See inside the Las Vegas hotel room used by Stephen Paddock to carry out murderous rampage

  • Holidaymaker's video shows the unobstructed view the gunman had of the country music festival crowd below.

  • High-rise shooting prompts fears of copycat attacks on crowds at other open-air events across the US.

A look inside Las Vegas shooter Stephen Paddock's hotel roomStoryful

Video footage has emerged showing the inside of the Las Vegas hotel room used by Stephen Paddock to carry out the deadliest mass shooting in modern US history. Paddock, a 64-year-old retired accountant, turned his suite on the 32nd floor of the Mandalay Bay Hotel into a lethal sniper's nest, gunning down concertgoers at an open-air country music festival below.

The murderous rampage on Sunday night (1 October) killed 59 people and left more than 500 injured.

Last year, holidaymaker Jeff Bridges stayed in the exact same hotel room as Paddock – number 32135. On Monday, he posted a video he took at the time giving a tour of the suite's interior.

Advertisement

The clip includes a chilling moment showing the unobstructed view the high-rise room gives of where the open-air concert took place.

Paddock used two broken-out windows of the suite to rain bullets on the crowd of 22,000 people, with witnesses likening the rampage to shooting fish in a barrel.

Bridges, from North Carolina, stayed with his wife for three days in the room. He wrote alongside the clip: "Andrea and I stayed in that EXACT same room last year on the 32nd floor! Room 32-135! The video ironically ends with a view down on the concert area.

"Again, we would like to send our thoughts and prayers to everyone impacted by this tragedy!"

He later added in the comments underneath: "I thought we stayed on the 36th floor until I went back and reviewed the video. I knew he was in the Vista suite because of where the room was located. All the rooms on the end are suites. Yes, we were shocked."

Police say Paddock's attack was "extensively" planned with SWAT teams finding an arsenal of 23 guns inside his hotel room after blowing open the doors.

He also planted a number of cameras in and around the suite to give him warning when police arrived, including one in the peephole and two others in the outside hallway.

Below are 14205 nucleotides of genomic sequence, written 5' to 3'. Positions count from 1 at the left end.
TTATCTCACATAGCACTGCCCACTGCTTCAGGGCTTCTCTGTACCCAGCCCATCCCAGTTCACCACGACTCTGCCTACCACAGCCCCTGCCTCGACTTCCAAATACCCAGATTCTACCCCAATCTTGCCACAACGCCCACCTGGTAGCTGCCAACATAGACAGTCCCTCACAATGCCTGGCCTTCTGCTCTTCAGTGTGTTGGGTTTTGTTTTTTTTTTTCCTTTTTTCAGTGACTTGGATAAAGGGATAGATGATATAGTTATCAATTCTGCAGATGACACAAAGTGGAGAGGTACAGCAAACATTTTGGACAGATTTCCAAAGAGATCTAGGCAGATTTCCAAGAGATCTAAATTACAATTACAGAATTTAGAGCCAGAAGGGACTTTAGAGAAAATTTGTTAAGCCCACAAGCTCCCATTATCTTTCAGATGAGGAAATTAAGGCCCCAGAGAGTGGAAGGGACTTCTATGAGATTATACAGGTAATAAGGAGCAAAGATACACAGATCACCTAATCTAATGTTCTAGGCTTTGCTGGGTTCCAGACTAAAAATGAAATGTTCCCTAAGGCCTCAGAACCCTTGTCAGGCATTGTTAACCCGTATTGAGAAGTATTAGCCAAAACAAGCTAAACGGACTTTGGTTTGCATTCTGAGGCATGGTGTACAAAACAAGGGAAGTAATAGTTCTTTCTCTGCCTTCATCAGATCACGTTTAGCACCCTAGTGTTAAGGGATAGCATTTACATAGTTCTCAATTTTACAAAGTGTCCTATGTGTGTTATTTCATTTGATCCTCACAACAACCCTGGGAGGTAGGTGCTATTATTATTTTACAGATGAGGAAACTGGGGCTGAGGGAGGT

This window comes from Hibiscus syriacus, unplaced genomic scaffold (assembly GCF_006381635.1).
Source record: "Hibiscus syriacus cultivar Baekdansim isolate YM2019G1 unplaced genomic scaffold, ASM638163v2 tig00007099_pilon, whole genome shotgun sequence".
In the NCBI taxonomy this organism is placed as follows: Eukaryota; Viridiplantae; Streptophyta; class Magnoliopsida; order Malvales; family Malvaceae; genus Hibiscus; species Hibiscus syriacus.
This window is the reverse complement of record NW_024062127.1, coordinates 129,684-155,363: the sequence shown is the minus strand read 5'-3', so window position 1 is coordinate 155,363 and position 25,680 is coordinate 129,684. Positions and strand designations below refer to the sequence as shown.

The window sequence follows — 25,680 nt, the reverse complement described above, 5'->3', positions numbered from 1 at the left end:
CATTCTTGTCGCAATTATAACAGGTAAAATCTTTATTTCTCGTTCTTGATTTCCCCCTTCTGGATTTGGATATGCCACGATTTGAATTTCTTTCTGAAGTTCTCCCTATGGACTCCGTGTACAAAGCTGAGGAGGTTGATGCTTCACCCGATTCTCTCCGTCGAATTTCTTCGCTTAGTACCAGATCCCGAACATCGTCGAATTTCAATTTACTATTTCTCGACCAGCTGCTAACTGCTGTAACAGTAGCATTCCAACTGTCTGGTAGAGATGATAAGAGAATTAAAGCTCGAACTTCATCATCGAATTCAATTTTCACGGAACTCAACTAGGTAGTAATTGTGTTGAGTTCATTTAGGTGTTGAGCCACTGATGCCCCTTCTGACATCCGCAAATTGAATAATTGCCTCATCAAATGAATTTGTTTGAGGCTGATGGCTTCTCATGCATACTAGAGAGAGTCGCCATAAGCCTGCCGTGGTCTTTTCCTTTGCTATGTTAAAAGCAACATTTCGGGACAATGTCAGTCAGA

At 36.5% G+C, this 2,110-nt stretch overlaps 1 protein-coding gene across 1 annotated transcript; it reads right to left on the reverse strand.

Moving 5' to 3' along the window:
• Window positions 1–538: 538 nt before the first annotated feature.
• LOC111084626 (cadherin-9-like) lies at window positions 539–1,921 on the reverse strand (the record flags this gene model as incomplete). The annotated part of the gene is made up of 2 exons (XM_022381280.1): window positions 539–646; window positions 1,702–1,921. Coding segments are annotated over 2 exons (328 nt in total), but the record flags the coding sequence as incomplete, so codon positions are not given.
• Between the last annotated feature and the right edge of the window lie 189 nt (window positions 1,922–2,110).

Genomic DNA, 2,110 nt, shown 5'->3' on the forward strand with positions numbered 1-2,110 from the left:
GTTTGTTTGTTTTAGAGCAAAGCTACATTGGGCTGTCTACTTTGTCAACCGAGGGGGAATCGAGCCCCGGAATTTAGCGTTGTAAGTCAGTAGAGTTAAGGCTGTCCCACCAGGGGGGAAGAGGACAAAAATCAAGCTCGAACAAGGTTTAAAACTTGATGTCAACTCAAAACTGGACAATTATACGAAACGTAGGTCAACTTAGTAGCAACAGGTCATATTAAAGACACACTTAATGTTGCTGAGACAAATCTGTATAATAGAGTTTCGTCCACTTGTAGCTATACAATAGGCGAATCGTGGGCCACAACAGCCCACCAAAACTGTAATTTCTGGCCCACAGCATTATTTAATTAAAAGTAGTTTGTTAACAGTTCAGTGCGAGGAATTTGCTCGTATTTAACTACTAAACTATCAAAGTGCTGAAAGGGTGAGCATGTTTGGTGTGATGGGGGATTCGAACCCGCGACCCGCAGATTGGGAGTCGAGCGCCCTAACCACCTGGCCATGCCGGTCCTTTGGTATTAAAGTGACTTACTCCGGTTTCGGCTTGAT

Advertisement

Police said they received the first call at 10.08pm and that Paddock continued to fire for "somewhere between nine and 11 minutes".

His body was later found in his hotel room, having died from a self-inflicted gun wound.

Subsequent searches of his home in Mesquite, Nevada, uncovered more firearms, explosives and several thousand rounds of ammunition.

Broken windows are seen on the 32nd floor of the Mandalay Bay Resort and Casino in Las Vegas after lone gunman Stephen Paddock opened fired on the Route 91 Harvest country music festivalDavid Becker/Getty Images

Investigators are still trying to understand why a man with no known record of violence or crime would open fire on a concert crowd from a high-rise hotel.

Advertisement

They have focused their attention on his girlfriend, Marilou Danley, 62, who was away in the Philippines at the time of the shooting.

She was met by FBI agents at the airport in Los Angeles late on Tuesday night.

Clark County Sheriff Joseph Lombardo, who has called Danley a "person of interest" in the attack, said that "we anticipate some information from her shortly," and said he is "absolutely" confident authorities will find out what set off Paddock.

Sunday's shooting has not only reignited the issue of gun control in the US, but also raised questions over the safety of other open-air events amid fears of copycat attacks.

In places like New York, Chicago and Austin, Texas, where big events are planned in city streets in the coming days, police sought to reassure jittery residents of some of the precautions they are taking to prevent just such a scenario.

New York City's police boss says that includes sharpshooters with binoculars on rooftops scanning nearby building windows for potential threats, helicopters circling above with snipers of their own, and detectives making security sweeps of nearby hotels. But he acknowledged there is only so much that can be done.

"We do understand that no city or town in this country is completely immune to such unbridled hatred," NYPD Commissioner James O'Neill told Associated Press.

David Katz, CEO of Global Security Group, which conducts active-shooter training around the world, added: "The answer only really is, if there's a sniper, there's a counter-sniper.

"[But] you're not going to be able to deploy police units with sniper capabilities everywhere. There are, at some point, too many things going on, too many opportunities to stop them all. Unfortunately, if someone is intent on doing harm they will find a way to do it."

© Copyright 2017 IBTimes Co., Ltd. All Rights Reserved.